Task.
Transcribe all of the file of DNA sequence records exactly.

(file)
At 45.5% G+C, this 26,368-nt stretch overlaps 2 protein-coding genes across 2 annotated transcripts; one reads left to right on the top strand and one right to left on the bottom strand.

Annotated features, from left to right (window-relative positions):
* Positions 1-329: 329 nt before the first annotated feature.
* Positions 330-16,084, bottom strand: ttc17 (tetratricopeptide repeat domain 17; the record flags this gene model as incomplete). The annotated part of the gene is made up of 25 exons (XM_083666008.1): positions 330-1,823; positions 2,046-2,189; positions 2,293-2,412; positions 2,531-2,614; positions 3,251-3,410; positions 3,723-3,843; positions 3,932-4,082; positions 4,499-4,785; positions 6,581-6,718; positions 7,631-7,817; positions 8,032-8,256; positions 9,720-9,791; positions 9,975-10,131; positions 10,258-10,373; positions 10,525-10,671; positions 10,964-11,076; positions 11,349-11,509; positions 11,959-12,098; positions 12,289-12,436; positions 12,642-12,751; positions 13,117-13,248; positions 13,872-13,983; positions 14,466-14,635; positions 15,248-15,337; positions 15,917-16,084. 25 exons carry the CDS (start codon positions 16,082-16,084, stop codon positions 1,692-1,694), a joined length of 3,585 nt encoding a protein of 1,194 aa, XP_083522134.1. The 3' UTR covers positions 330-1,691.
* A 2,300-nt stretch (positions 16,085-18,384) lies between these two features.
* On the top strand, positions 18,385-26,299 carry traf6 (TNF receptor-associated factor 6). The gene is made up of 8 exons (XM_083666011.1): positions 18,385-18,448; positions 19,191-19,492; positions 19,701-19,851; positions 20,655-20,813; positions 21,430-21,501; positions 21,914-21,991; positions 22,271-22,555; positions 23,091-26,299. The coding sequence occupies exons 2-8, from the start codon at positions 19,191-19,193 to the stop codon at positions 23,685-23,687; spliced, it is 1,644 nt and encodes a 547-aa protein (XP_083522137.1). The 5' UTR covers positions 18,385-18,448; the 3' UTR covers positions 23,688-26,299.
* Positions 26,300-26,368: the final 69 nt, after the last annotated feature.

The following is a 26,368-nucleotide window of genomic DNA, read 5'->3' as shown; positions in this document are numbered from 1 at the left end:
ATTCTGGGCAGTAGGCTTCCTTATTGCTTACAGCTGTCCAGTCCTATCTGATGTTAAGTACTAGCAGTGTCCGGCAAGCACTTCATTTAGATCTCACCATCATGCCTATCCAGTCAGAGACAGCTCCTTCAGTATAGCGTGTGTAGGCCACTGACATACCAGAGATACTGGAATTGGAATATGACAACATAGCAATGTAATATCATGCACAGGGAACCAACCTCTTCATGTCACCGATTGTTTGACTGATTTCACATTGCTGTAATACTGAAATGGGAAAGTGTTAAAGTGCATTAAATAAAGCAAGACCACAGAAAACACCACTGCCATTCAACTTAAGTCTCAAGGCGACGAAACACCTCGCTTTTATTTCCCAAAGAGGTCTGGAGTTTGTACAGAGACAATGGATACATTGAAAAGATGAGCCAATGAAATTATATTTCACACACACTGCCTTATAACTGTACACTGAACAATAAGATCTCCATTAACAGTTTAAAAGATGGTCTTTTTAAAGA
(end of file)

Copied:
At 45.5% G+C, this 26,368-nt stretch overlaps 2 protein-coding genes across 2 annotated transcripts; one reads left to right on the top strand and one right to left on the bottom strand.

Annotated features, from left to right (window-relative positions):
* Positions 1-329: 329 nt before the first annotated feature.
* Positions 330-16,084, bottom strand: ttc17 (tetratricopeptide repeat domain 17; the record flags this gene model as incomplete). The annotated part of the gene is made up of 25 exons (XM_083666008.1): positions 330-1,823; positions 2,046-2,189; positions 2,293-2,412; positions 2,531-2,614; positions 3,251-3,410; positions 3,723-3,843; positions 3,932-4,082; positions 4,499-4,785; positions 6,581-6,718; positions 7,631-7,817; positions 8,032-8,256; positions 9,720-9,791; positions 9,975-10,131; positions 10,258-10,373; positions 10,525-10,671; positions 10,964-11,076; positions 11,349-11,509; positions 11,959-12,098; positions 12,289-12,436; positions 12,642-12,751; positions 13,117-13,248; positions 13,872-13,983; positions 14,466-14,635; positions 15,248-15,337; positions 15,917-16,084. 25 exons carry the CDS (start codon positions 16,082-16,084, stop codon positions 1,692-1,694), a joined length of 3,585 nt encoding a protein of 1,194 aa, XP_083522134.1. The 3' UTR covers positions 330-1,691.
* A 2,300-nt stretch (positions 16,085-18,384) lies between these two features.
* On the top strand, positions 18,385-26,299 carry traf6 (TNF receptor-associated factor 6). The gene is made up of 8 exons (XM_083666011.1): positions 18,385-18,448; positions 19,191-19,492; positions 19,701-19,851; positions 20,655-20,813; positions 21,430-21,501; positions 21,914-21,991; positions 22,271-22,555; positions 23,091-26,299. The coding sequence occupies exons 2-8, from the start codon at positions 19,191-19,193 to the stop codon at positions 23,685-23,687; spliced, it is 1,644 nt and encodes a 547-aa protein (XP_083522137.1). The 5' UTR covers positions 18,385-18,448; the 3' UTR covers positions 23,688-26,299.
* Positions 26,300-26,368: the final 69 nt, after the last annotated feature.

The following is a 26,368-nucleotide window of genomic DNA, read 5'->3' as shown; positions in this document are numbered from 1 at the left end:
ATTCTGGGCAGTAGGCTTCCTTATTGCTTACAGCTGTCCAGTCCTATCTGATGTTAAGTACTAGCAGTGTCCGGCAAGCACTTCATTTAGATCTCACCATCATGCCTATCCAGTCAGAGACAGCTCCTTCAGTATAGCGTGTGTAGGCCACTGACATACCAGAGATACTGGAATTGGAATATGACAACATAGCAATGTAATATCATGCACAGGGAACCAACCTCTTCATGTCACCGATTGTTTGACTGATTTCACATTGCTGTAATACTGAAATGGGAAAGTGTTAAAGTGCATTAAATAAAGCAAGACCACAGAAAACACCACTGCCATTCAACTTAAGTCTCAAGGCGACGAAACACCTCGCTTTTATTTCCCAAAGAGGTCTGGAGTTTGTACAGAGACAATGGATACATTGAAAAGATGAGCCAATGAAATTATATTTCACACACACTGCCTTATAACTGTACACTGAACAATAAGATCTCCATTAACAGTTTAAAAGATGGTCTTTTTAAAGA